Atlanta -- People with a genetic flaw in a particular chromosome have a higher risk of autism and schizophrenia, U.S. researchers say.

While both conditions are known to be influenced by genetic factors, this is the first time a specific flaw or variation leading to a very high risk has been identified, Britain's Daily Telegraph reported.

Researchers at Emory University analyzed the DNA of more than 23,000 patients with autism, developmental delay, intellectual disability or schizophrenia and say they detected a genetic deletion known as a copy number variation on a particular area -- chromosome 17 -- in 24 of those patients.

19th century artifacts unearthed in Calif.

San Francisco -- Bones and bottles found near San Francisco's Golden Gate Bridge could offer a picture of how the city's residents lived 150 years ago, researchers say.

City work crews clearing soil contaminated by lead paint uncovered the artifacts at historic Fort Mason, a popular tourist site within view of the iconic bridge, the San Francisco Chronicle reported Wednesday.

"The bones and artifacts were just a couple of feet underground, and as soon as the archaeologist we had on site to monitor the work was notified, he stopped all of the work," National Park Service spokeswoman Alexandra Picavet said.

Federal law intended to prevent looting prohibits her from revealing the exact location, she said.

Scientists seek to 'polish' a technique

Baltimore -- The chore of polishing the family silver may become a thing of the past, as U.S. scientists say they may have banished tarnish to history.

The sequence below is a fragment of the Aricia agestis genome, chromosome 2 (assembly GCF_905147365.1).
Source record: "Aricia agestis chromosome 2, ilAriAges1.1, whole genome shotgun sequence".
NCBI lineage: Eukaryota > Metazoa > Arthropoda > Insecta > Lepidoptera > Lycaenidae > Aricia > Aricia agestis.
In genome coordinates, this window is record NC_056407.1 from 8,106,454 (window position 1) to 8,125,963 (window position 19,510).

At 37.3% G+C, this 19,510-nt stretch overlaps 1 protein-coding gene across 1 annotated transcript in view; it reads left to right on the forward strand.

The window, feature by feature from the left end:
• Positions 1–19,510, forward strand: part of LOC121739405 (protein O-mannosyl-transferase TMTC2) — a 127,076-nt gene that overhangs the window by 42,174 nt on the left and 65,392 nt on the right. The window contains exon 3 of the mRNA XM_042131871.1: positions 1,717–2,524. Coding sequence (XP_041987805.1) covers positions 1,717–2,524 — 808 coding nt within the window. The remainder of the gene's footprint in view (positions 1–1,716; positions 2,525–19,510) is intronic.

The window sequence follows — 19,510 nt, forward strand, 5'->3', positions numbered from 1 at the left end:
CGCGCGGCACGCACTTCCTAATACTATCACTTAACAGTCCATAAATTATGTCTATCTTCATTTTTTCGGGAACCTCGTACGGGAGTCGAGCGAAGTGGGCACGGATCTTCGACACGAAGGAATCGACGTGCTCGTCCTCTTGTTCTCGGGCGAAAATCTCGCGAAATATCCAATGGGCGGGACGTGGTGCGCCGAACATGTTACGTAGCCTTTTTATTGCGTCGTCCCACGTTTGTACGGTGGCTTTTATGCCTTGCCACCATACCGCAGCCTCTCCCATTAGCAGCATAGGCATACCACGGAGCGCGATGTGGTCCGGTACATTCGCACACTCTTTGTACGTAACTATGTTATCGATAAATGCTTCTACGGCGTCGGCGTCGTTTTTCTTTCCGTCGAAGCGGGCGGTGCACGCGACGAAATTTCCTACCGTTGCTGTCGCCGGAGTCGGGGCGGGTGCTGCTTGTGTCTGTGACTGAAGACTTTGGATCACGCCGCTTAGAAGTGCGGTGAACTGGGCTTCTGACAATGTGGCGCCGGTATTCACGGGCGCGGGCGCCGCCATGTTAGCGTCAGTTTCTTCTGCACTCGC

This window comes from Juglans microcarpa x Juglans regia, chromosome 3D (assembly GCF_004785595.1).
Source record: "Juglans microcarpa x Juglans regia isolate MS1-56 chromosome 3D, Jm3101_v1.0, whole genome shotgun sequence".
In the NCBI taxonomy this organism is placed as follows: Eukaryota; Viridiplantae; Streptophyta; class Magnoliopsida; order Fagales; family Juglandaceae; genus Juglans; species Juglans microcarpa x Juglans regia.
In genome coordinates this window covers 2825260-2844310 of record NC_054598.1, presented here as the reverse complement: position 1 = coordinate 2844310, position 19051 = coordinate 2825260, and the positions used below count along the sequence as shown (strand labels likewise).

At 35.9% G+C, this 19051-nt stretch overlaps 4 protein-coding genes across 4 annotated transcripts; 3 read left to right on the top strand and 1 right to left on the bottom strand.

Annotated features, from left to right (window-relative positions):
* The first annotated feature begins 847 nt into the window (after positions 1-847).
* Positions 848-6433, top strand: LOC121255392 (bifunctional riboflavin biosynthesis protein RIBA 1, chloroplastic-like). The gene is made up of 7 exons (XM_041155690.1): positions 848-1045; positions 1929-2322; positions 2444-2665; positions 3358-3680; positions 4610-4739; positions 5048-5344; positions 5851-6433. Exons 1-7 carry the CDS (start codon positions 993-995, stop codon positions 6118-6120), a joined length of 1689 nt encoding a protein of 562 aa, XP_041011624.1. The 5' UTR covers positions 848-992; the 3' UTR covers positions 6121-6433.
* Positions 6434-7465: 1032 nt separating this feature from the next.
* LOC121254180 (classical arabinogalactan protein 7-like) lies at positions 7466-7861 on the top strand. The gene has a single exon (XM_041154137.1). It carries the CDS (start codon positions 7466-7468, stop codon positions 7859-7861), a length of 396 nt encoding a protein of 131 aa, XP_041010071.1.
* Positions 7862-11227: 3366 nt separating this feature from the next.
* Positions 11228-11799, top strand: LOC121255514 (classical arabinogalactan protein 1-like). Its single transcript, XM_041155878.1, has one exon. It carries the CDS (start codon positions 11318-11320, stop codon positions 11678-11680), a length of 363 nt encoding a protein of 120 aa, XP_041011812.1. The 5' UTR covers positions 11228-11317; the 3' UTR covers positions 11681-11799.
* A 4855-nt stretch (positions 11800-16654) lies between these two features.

Researchers at the University of Maryland and the Walters Art Museum are developing a microscopic coating they say can slow the tarnishing of silver to a nearly undetectable rate, The Baltimore Sun reported Monday.

A $500,000 grant from the National Science Foundation will fund the project to refine a process known as "atomic layer deposition," with the main goal of benefiting museums, like the Walters, which hold extensive collections of ancient silver statues, jewelry and other silver artifacts.

One-fifth of world's vertebrates at risk of extinction--study

As per researchers of a new study published in journal 'Science' on Tuesday, one fifth of all vertebrates, animals with a backbone, and plant species are at risk of extinction and something needs to be done to prevent this from happening.

Fossils in amber give clue to India's past

New Delhi -- A rich collection of insect fossils preserved in amber in India shows a greater amount of prehistoric biodiversity than scientists say they expected.

German and U.S. researchers say the 52-million-year-old fossils of bees, ants, gnats, flies, termites and other insects discovered in amber deposits in western India reveal a wider range of insects than India's geological history would suggest, reported Monday.

At the time the amber formed, India was in a period of isolation.

The tectonic plate carrying it had separated from Madagascar about 40 million years earlier, and was just about to collide with the Asian plate that would eventually give rise to the Himalayas.